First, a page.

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Canku Ota

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(Many Paths)

An Online Newsletter Celebrating Native America


January 11, 2003 - Issue 78


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Hazel Pete Revived Interest in Art of Basket Weaving

by Bradley Meacham Seattle Times staff reporter
credits: Hazel Pete posed for this picture after her high-school graduation in 1932. Photo Chris Richardson.
Hazel Pete posed for this picture after her high-school graduation in 1932. Photo Chris Richardson.  When Hazel Pete was born in 1914, in a one-room house on the Chehalis Indian Reservation, Native American art often took a back seat to survival. Tribe members say poverty, alcoholism and shame about Indian culture were problems that overshadowed traditions like basket weaving.

As a result of Mrs. Pete's efforts, dozens of people are now creating baskets, an art form that enjoys renewed appreciation far beyond the borders of the reservation. She died on Jan. 2 of heart failure at her home near Oakville, Grays Harbor County. She was 88.

"She revived the art," said Karen Reed-Squally, a basket maker in Puyallup who befriended Mrs. Pete while studying at the University of Washington. "You can't put a dollar value on the gift of knowledge she shared."

Mrs. Pete was named a master artist in 1994 by the Washington State Arts Commission Folk Arts Program and was on the faculty at The Evergreen State College. In 1997 her image was added to the Clocktower Project at Centralia Community College, and in 2001 Gary Locke presented her with the Governor's Heritage Arts Award.

She first learned how to weave baskets at age 5 by watching her grandmother. While attending Indian schools she was honored as a talented art student, and she attended the Institute of American Indian Arts in Santa Fe, N.M. She later taught throughout Oregon, California and Nevada before returning to Washington.

"She taught how to collect the materials, and how to process — how to learn," Reed-Squally said. "That's the patience you learn from working with elders."

Mrs. Pete developed a technique of making double-layered baskets, with woven cedar bark on the inside and dried grass on the outside.

She also made baskets sewn with cattails, often containing the stylized image of a thunderbird.

The Chehalis style includes geometric designs that are distinct from more widely known basket forms made by members of the coastal Nootka and Makah tribes, which are marked by images of whales and other animals, said Heidi Bohan, an expert on plants used in Native American baskets.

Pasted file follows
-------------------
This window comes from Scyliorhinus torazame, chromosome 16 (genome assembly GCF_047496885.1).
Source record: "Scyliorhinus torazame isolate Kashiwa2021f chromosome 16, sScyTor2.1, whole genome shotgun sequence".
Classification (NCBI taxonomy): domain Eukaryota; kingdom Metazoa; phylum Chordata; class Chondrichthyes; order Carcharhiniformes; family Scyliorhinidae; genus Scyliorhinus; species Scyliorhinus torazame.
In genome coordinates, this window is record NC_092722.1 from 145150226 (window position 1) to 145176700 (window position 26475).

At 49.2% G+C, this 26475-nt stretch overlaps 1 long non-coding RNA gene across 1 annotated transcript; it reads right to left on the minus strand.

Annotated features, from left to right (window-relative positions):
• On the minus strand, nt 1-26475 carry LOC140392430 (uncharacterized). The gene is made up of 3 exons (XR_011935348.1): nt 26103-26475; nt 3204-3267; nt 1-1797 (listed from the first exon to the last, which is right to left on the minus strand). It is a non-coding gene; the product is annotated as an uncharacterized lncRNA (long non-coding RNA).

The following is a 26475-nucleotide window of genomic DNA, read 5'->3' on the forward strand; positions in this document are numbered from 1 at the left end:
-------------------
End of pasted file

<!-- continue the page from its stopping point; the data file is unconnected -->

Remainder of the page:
"The symbolism of the designs is one of the most important characteristics," Bohan said. "The form she kept alive is unique in the world."

Her baskets won top prize several years ago at a prominent Native American art contest in New Mexico.

Perhaps her most important accomplishment, relatives and other artists say, was keeping knowledge of basket making alive. She taught at art exhibits and conferences, and she wove every day, making two baskets a day until recently. Last November, at age 88, she appeared at an event in the Nisqually Delta dressed to gather cattails for baskets.

"She taught the art to anyone she could," said grandson Chris Richardson, a certified public accountant.

"Everyone in the family had to collect cedar and cattails," Richardson said, recalling making baskets as a group. "It's a seasonal activity and a family activity. It's not an activity for a loner."

More broadly, Mrs. Pete focused on encouraging Native Americans to finish school, emphasizing that learning was the only way to get ahead, according to "Within the Circle of the Rim," a book about Northwest artists.

She taught the Chehalis language and pursued more education herself, earning a master's degree in education from the UW while in her 60s. She also founded a basketry institute on the Chehalis reservation to carry on the art.

Mrs. Pete had 13 children.

Surviving children are Janet Camp of Oklahoma; Curtis DuPuis of Oakville; Yvonne Peterson of Skokomish; Trudy Marcellay of Oakville; Henrietta Boyd of Rochester, Thurston County; Donna DuPuis of Oakville; and David DuPuis of Rochester, Richardson said.

Six children and two husbands, Joseph DuPuis and Frank Richardson, died previously.

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